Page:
I mentioned in the last installment of this tragic tale (tragic or lurid, depending on your outlook) that a reader in the financial industry is acting as a behind-the-scenes source for me about the implications of the Olympus news from Japan. It turns out his original intuition about what was going on was dead-on correct: Olympus admitted in a press conference in Tokyo yesterday that it had been using inflated payments for acquisitions and related services to avoid having to report losses on securities investments on its books. It marks the first time the company has publicly admitted wrongdoing.
What's more, the illegal practices might have been going on since the 1990s. Olympus stock plunged again yesterday to the limits of what the Tokyo Stock Exchange allows, amid speculation that the Exchange could put the stock on supervisory watch or that the company could eventually be delisted.
The L.A. Times implied that this may be the worst case of accounting fraud in Japanese history.
Hisashi Mori, the Olympus Executive V.P. and Board member whose resignation Michael Woodford called for in his original memo, has already been dismissed for his part in the cover-up. Auditor Hideo Yamada has also resigned. Major stockholders have called for the ouster of the entire current Board (possibly with the exception of Woodford). The revelations might also have serious consequences for the company's outside auditors, if they are found negligent.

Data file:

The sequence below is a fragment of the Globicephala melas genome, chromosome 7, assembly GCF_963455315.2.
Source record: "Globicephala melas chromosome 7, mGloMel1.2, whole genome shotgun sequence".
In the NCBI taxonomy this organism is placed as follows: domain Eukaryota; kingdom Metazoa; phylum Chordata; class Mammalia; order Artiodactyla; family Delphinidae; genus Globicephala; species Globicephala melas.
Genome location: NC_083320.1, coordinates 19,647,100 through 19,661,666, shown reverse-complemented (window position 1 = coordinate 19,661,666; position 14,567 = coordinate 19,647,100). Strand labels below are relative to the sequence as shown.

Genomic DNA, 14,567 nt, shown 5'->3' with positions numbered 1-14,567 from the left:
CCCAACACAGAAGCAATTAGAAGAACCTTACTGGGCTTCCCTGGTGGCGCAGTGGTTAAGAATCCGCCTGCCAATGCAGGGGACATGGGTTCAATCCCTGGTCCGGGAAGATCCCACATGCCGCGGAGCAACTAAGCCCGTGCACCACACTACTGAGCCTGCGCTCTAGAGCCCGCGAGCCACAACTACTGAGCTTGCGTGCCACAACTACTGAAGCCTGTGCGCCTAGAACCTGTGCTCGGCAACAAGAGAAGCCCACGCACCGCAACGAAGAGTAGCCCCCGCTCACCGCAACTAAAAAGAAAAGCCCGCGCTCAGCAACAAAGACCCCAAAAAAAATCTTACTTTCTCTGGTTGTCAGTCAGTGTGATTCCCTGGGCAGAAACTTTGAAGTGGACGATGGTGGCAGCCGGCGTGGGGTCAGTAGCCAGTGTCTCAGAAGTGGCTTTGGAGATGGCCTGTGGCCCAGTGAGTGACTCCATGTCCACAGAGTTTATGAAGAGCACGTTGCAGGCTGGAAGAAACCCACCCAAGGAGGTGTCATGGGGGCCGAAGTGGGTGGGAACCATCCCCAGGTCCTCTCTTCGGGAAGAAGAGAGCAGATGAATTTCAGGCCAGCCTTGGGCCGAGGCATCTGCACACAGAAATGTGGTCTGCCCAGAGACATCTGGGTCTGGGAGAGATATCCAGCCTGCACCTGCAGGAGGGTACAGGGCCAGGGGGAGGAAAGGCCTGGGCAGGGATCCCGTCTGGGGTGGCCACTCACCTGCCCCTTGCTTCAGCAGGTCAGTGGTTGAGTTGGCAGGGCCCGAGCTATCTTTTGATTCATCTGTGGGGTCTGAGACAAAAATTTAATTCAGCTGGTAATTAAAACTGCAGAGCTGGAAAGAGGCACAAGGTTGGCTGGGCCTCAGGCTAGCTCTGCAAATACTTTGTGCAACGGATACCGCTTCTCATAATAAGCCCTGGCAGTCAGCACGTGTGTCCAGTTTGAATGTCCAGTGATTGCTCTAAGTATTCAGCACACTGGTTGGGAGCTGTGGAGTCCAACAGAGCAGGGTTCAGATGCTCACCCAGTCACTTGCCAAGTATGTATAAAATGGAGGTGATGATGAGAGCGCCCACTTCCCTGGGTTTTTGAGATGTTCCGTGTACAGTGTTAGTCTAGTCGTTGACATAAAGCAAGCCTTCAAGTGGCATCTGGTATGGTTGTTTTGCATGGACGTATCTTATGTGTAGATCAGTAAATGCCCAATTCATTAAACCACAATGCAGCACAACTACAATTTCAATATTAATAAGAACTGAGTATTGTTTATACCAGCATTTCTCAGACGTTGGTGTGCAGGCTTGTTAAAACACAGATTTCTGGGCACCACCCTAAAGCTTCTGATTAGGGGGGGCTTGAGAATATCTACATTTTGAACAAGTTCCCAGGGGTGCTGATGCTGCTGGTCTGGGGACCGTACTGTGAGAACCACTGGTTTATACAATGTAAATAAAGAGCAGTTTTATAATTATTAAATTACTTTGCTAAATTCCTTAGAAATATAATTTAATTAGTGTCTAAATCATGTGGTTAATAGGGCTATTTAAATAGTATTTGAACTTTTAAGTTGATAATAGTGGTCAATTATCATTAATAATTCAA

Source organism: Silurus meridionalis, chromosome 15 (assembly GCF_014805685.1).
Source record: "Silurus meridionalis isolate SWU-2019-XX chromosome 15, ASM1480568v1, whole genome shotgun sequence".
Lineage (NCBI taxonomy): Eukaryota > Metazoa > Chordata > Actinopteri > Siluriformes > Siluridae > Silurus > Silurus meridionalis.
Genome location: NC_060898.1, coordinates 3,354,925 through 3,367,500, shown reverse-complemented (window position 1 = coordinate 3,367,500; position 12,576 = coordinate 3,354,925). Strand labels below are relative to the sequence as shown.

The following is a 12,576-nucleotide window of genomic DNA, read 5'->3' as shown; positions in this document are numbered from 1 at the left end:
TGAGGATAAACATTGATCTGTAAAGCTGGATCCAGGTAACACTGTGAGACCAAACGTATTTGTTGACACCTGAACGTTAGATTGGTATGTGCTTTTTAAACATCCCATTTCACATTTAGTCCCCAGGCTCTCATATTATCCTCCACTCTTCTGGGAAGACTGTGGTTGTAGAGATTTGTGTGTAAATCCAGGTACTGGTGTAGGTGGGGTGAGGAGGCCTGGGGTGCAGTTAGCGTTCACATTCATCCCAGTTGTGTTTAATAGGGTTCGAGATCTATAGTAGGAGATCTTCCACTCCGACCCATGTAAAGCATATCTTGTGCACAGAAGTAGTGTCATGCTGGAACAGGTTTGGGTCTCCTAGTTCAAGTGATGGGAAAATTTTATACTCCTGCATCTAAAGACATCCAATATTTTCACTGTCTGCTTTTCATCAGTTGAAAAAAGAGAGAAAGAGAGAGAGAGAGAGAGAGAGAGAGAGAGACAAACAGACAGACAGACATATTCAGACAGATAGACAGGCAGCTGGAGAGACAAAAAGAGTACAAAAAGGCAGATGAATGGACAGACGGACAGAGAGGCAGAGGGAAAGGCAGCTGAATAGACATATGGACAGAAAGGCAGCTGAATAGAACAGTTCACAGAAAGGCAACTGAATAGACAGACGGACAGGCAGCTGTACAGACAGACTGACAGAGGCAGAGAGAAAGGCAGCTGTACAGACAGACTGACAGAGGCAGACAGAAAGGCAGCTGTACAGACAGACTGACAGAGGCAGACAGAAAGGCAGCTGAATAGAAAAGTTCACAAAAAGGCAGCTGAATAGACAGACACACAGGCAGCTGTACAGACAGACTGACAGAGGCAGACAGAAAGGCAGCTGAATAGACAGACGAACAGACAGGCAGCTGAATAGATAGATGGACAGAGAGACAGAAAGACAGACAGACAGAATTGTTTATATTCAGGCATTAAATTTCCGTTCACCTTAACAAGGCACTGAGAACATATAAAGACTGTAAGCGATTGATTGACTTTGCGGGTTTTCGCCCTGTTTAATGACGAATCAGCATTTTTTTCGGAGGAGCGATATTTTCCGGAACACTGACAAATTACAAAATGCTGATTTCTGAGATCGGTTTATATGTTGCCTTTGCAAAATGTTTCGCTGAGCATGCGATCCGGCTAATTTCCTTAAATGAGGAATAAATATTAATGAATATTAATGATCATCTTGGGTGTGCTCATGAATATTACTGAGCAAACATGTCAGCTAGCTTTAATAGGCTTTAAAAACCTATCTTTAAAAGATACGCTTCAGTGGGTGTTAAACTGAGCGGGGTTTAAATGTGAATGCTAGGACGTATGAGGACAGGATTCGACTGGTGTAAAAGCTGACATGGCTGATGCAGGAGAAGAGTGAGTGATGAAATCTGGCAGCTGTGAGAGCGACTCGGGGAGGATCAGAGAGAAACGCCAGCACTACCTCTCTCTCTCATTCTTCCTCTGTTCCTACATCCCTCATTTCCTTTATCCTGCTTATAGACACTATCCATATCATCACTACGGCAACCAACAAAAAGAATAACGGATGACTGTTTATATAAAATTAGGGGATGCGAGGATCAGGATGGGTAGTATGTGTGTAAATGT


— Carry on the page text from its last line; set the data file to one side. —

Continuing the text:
In Japan, the news of the scandal (which had been under-reported there) was finally the lead story on the evening news broadcast of national broadcaster NHK. The story took up half the broadcast. In a message posted on the Olympus dpreview forum, Ray Kinnane points out, from Saga-shi, Japan, that the reaction of the Japanese public to serious scandals on the part of Japanese companies is often to shun that company's products.
At the press conference, President Shuichi Takayama held the line on the firing of Michael Woodford, reiterating the familiar line that Woodford was fired for his management style rather than for his whistle-blowing.
Interestingly, the Wall Street Journal Live Blog indicates that Tuesday's press conference was the first one which the publication Facta, which broke the story originally, was allowed to attend, seeming to confirm rumors that Facta had been banned from earlier Olympus press conferences.
It's now possible that members of Olympus management could face criminal charges. It's also possible that Olympus Corporation in its current form will not be able to survive this scandal, but could eventually end up in bankruptcy proceedings or being sold off division by division—stockholders, an anonymous source tells me, seldom forgive such a catastrophic devaluation when it's the result of malfeasance by management.
The fate of the camera division would most likely depend on whether that division is profitable by itself. But whether it is or not can hardly be known at the present time, given that the company has just admitted to doctoring its own books.
Olympus is due to announce its earnings on November 14th.
For further reading:
The Wall Street Journal Live Blog has a blow-by-blow account of the press conference yesterday.
(Thanks to Ray Kinnane, Bryce Lee, Steve Rosenblum, James Bulloch, John Camp, Mike Chris Hagburg, and anonymous sources)
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Original contents copyright 2011 by Michael C. Johnston and/or the bylined author. All Rights Reserved.